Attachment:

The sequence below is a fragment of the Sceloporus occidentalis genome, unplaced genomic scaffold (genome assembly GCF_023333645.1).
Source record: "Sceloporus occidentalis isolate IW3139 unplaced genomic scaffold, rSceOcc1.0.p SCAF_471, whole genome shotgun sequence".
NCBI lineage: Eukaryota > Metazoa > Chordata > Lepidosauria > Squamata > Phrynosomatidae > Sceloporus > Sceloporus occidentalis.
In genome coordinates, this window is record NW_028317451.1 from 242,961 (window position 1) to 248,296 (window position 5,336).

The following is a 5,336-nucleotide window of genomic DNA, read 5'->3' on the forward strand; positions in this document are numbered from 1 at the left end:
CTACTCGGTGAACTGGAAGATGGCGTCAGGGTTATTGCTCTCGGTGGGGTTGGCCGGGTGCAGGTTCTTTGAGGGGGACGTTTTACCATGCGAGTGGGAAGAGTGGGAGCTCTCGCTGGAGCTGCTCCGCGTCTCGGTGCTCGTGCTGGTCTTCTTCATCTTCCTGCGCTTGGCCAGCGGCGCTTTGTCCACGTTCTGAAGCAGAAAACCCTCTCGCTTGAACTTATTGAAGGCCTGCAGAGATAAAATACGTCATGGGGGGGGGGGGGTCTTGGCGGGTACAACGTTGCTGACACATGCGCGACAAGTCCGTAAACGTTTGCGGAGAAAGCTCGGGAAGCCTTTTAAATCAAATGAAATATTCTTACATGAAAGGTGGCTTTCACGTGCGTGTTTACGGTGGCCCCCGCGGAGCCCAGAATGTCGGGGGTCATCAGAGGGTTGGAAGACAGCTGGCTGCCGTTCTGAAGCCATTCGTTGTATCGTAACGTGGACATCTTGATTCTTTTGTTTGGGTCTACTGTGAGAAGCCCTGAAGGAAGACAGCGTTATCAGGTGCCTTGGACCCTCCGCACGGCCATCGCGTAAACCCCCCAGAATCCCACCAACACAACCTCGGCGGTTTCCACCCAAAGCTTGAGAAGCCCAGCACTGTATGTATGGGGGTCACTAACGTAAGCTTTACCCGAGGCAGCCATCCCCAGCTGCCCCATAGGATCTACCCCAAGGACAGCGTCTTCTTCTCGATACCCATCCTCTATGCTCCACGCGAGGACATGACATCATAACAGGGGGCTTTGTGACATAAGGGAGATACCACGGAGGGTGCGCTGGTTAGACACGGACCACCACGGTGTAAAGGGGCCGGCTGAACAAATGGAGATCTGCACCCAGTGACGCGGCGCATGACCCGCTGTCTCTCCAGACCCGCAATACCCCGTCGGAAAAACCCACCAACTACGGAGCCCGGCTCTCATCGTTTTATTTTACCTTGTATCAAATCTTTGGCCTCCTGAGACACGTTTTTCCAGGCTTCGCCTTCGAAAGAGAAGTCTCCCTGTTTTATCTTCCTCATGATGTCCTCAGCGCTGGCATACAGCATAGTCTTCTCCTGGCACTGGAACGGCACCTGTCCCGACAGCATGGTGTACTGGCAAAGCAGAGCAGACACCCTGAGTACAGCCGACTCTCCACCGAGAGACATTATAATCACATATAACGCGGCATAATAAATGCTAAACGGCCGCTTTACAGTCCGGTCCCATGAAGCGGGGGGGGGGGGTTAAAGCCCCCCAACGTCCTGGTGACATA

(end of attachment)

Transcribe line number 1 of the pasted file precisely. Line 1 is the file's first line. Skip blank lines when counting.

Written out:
The sequence below is a fragment of the Sceloporus occidentalis genome, unplaced genomic scaffold (genome assembly GCF_023333645.1).